I’m writing today to let our fellow readers and writers of Beams and Struts know that we’ll be shutting down publication as of the end of February 2013. It’s a decision that the we came to this past November, but we decided we’d take a couple of months to officially close out the site, giving time to publish a few last remaining articles that were ready to go, and to finish with a few pieces of our own reflecting on the experiment we’ve undertaken together over the last four years (those will be posted at the end of February). We will, however, be paying to keep the site on the web, turning off the comments but leaving access to the huge amount of content that’s been produced by over fifty writers during that time. Our subtitle will be changing for a fourth time, to A Library For Hungry Brains and Thirsty Souls. We’ll also be working on building an archives page for the site, so the content is a little more accessible for future readers who want to peruse the stacks.
The main reason we’ve decided to stop production is that most of the core creators of the site are being pulled away toward the next creative projects of their lives. Beams has always been a substantial amount of work, and as our energy has shifted to other emerging projects it’s become obvious that continuing the site in its current form isn’t possible. I think one of the successes of our experiment together has been how we opened up to where the site itself wanted to go, shifting and changing on the fly on many occasions. TJ’s ongoing mantra at meetings was always, “We can try it out, and if we don’t like, we can change it”. Nothing permanent, everything in motion. What we ended up with spread and grew way beyond any beginning expectations. It also expanded beyond our own capability to contain it on an ongoing volunteer basis. Not a bad problem to have, but one we never came to solve.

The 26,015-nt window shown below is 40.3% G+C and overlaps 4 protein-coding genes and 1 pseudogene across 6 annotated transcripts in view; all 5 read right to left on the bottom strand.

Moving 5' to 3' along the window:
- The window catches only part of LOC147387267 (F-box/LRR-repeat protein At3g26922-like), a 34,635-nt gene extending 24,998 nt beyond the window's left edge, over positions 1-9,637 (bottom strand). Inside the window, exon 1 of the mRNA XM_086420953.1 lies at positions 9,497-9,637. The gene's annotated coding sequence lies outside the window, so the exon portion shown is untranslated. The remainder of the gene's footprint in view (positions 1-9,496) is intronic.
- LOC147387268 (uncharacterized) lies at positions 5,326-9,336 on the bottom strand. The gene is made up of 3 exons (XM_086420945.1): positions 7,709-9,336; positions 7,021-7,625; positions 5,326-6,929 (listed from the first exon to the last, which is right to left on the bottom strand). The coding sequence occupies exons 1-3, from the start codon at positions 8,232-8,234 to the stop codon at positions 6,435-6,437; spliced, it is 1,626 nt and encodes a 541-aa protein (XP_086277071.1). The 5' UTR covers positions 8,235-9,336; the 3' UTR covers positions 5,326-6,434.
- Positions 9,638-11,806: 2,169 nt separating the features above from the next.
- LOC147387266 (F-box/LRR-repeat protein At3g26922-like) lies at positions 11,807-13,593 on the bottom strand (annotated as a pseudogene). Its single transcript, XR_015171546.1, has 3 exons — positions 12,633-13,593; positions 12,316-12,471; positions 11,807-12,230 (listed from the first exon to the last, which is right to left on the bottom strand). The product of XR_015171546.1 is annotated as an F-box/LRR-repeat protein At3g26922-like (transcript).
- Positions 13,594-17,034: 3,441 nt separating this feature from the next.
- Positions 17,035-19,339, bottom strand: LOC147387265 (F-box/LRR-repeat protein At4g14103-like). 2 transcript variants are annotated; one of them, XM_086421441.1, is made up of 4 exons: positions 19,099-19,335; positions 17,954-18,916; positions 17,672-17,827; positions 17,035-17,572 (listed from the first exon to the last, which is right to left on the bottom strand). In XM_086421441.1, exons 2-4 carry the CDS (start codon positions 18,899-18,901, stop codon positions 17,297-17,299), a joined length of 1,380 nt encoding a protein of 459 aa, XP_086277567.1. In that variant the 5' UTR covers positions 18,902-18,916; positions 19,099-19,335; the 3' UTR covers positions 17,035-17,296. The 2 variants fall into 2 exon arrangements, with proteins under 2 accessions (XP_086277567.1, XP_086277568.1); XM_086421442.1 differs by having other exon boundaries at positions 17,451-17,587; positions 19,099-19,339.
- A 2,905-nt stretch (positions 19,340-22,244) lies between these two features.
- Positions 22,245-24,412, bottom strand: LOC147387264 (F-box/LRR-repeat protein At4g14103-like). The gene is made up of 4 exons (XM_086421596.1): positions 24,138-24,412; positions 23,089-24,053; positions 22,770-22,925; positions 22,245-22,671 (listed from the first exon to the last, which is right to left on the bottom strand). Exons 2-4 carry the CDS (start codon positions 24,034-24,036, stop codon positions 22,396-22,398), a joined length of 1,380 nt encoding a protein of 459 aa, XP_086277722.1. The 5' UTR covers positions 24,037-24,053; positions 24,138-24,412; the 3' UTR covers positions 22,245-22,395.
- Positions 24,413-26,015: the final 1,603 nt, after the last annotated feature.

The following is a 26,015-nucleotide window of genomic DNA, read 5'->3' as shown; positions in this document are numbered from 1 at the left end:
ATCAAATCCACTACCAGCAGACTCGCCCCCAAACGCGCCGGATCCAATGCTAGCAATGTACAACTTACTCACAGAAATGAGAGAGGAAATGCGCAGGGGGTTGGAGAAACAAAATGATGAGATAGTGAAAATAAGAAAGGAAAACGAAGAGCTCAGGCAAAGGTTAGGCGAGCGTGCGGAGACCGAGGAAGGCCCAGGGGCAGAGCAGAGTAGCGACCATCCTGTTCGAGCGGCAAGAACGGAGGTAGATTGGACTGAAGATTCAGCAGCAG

I’m personally of two minds when it comes to the closing of the site. On the one hand I like ceasing the collaboration after only a relatively short period of time, as it resonates with a pair of concepts I’ve been inspired by courtesy of the philosophers Deleuze and Guattari. The first is their by now famous concept of the rhizome, modeled after a type of plant that "can shoot out roots, leaves and stems from any point...There is no particular shape it has to take and no particular territory to which it is bound. It can connect from any part of itself to a tree, to the ground, to a fence, to other plants, to itself." A rhizome is always a middle, and it strikes me that this is also true of life, the cosmos and everything in it- nothing is an end, but is rather only a middle point to further and further manifestations of becoming. I think this is an important and dynamic sensibility to operate from, one that opens up the floodgates of creativity and risk, and mitigates against calcification and clinging. Everything is always a middle, Beams included, and there's no point in riding the horse into the ground.